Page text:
Pulmonary fibrosis (PF) is characterized by scarring, or fibrosis, in the lungs. Scar tissue development can interfere with the lungs’ ability to deliver oxygen to the bloodstream, as well as with their capacity to inflate and deflate.
Pulmonary fibrosis can be divided into several types, depending on its cause.
Idiopathic pulmonary fibrosis, or IPF, is the most common form of PF. It is estimated to affect as many as one in every 5,000 people worldwide, with approximately 50,000 cases being diagnosed every year.
In this specific type of PF, the underlying cause of lung tissue scarring is not known, hence the designation idiopathic, which means “of unknown origin.” IPF tends to develop in people ages 50 and older, and it is more common in males than females. Other risk factors for IPF include genetics, acid reflux, and cigarette smoking.
In some cases, there is a tendency for PF to run in certain families. Such a pattern suggests that genetics are a cause of fibrosis in these cases, which are referred to as familial pulmonary fibrosis.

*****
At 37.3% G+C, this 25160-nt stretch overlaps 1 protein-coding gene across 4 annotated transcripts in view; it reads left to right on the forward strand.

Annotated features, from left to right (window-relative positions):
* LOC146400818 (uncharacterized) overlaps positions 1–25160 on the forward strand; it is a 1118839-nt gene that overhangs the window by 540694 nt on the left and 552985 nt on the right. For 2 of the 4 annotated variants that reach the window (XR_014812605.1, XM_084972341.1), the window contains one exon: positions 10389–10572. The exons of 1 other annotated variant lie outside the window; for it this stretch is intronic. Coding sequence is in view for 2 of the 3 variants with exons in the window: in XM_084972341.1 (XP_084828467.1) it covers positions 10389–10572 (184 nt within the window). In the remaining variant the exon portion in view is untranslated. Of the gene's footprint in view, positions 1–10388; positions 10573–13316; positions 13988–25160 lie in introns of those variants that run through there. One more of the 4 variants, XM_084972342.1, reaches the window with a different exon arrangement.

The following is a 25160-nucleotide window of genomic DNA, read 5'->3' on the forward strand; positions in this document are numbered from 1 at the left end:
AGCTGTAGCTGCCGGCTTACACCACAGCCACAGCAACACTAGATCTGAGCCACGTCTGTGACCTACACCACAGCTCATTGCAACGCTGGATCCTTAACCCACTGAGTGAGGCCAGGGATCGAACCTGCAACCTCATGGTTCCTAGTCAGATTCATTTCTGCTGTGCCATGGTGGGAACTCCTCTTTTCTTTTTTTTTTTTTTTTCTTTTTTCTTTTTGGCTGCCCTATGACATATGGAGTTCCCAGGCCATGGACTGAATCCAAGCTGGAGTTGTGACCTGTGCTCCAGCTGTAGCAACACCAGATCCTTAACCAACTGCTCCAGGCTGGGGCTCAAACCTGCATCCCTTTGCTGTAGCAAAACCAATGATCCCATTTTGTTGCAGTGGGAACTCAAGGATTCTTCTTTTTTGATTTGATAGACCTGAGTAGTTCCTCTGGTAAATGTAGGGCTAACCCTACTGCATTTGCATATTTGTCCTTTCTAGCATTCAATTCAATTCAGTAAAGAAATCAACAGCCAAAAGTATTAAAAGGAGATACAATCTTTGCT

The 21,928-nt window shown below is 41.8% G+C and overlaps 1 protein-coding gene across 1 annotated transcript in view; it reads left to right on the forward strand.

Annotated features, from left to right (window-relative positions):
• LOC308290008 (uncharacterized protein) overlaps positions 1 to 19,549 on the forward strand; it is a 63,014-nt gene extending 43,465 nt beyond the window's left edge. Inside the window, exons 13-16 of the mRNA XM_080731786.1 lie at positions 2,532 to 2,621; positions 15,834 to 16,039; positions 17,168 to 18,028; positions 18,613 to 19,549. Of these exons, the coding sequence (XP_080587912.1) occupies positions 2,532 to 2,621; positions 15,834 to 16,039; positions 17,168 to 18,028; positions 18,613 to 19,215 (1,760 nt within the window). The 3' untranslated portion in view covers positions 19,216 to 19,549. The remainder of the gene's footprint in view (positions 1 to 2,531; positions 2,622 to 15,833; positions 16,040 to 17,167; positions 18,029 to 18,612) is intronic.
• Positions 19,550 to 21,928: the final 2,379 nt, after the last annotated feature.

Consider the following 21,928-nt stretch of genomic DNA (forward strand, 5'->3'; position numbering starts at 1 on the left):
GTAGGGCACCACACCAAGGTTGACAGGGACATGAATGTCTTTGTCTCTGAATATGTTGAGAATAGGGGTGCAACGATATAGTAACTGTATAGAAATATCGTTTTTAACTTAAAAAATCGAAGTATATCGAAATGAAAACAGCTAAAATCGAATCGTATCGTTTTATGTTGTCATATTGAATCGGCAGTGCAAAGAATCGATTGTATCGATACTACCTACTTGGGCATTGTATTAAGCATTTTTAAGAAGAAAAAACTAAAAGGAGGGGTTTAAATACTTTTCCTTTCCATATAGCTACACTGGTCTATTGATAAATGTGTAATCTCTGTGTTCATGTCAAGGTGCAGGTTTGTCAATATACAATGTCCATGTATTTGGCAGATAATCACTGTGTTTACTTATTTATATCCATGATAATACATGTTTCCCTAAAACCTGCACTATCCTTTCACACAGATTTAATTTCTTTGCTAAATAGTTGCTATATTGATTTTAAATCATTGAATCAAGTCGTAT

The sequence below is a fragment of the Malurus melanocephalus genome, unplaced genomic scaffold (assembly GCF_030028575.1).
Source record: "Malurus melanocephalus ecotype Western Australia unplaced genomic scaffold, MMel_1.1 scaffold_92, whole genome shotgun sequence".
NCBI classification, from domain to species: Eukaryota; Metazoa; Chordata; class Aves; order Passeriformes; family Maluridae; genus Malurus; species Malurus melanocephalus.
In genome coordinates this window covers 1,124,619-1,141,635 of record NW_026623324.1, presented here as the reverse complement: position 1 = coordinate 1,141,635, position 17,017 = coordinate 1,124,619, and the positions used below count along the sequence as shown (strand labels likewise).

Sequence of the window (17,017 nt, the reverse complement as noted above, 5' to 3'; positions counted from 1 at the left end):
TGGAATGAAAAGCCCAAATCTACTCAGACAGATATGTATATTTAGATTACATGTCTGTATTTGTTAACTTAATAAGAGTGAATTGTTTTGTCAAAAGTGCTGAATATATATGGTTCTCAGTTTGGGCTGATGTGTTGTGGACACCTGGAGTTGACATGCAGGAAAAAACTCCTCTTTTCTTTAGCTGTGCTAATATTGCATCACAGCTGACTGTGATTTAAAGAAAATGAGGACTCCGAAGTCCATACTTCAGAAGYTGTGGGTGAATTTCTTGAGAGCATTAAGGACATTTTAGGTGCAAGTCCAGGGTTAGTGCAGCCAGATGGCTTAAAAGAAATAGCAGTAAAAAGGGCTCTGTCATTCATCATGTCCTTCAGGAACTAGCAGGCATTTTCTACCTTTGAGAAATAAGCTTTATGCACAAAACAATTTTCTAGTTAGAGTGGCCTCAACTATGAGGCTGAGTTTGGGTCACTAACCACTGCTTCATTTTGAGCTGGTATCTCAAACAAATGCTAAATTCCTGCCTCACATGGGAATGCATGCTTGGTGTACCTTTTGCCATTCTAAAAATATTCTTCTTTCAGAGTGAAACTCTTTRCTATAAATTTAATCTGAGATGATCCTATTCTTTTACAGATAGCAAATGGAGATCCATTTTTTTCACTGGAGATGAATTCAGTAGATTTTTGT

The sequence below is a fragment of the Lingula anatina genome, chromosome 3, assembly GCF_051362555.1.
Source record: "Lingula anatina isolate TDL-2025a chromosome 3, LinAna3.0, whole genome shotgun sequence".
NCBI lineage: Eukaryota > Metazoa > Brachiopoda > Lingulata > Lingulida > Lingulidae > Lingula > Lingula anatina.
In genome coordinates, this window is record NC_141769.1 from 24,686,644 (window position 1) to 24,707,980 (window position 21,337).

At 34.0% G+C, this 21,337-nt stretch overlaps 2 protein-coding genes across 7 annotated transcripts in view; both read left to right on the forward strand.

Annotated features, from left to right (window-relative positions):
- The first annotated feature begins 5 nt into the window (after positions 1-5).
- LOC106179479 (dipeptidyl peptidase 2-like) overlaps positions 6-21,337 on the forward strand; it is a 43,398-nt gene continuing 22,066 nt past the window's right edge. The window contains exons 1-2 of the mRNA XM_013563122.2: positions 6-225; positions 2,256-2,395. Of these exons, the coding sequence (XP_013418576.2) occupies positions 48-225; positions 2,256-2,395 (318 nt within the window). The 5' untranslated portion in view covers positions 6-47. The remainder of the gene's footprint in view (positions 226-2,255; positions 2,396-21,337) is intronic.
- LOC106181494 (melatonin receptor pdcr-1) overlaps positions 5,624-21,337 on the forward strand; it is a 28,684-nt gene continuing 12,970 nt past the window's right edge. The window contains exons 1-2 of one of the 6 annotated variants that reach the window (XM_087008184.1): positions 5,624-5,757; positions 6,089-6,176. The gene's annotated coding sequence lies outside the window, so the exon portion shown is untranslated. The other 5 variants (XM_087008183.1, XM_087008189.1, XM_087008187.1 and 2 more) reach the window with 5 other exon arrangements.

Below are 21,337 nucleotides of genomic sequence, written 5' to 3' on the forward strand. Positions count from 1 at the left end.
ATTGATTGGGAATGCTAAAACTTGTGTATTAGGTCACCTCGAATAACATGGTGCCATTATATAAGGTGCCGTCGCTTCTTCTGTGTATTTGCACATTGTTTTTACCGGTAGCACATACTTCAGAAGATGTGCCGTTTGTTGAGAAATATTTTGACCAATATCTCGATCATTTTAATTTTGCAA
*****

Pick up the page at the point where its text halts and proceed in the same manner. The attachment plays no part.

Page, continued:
This familial form of the disease, which generally is considered when two people in the same biological family develop IPF and/or any other form of idiopathic interstitial pneumonia, is much less common than IPF. To date, only about 100 families have been confirmed to be affected by this specific form of the disease.
Symptoms and treatment of familial PF are similar to those of IPF. Notably, because of increased awareness, people with a family history of the disease may be able to be diagnosed earlier, which is beneficial to more favorable outcomes.
PF associated with other diseases
PF can also develop in association with other disorders, including several autoimmune diseases — conditions where the body’s immune system mistakenly attacks its own tissues — like rheumatoid arthritis and scleroderma. Some infections, such as COVID-19, can also lead to the onset of PF.
Last updated: Sept. 17, 2021
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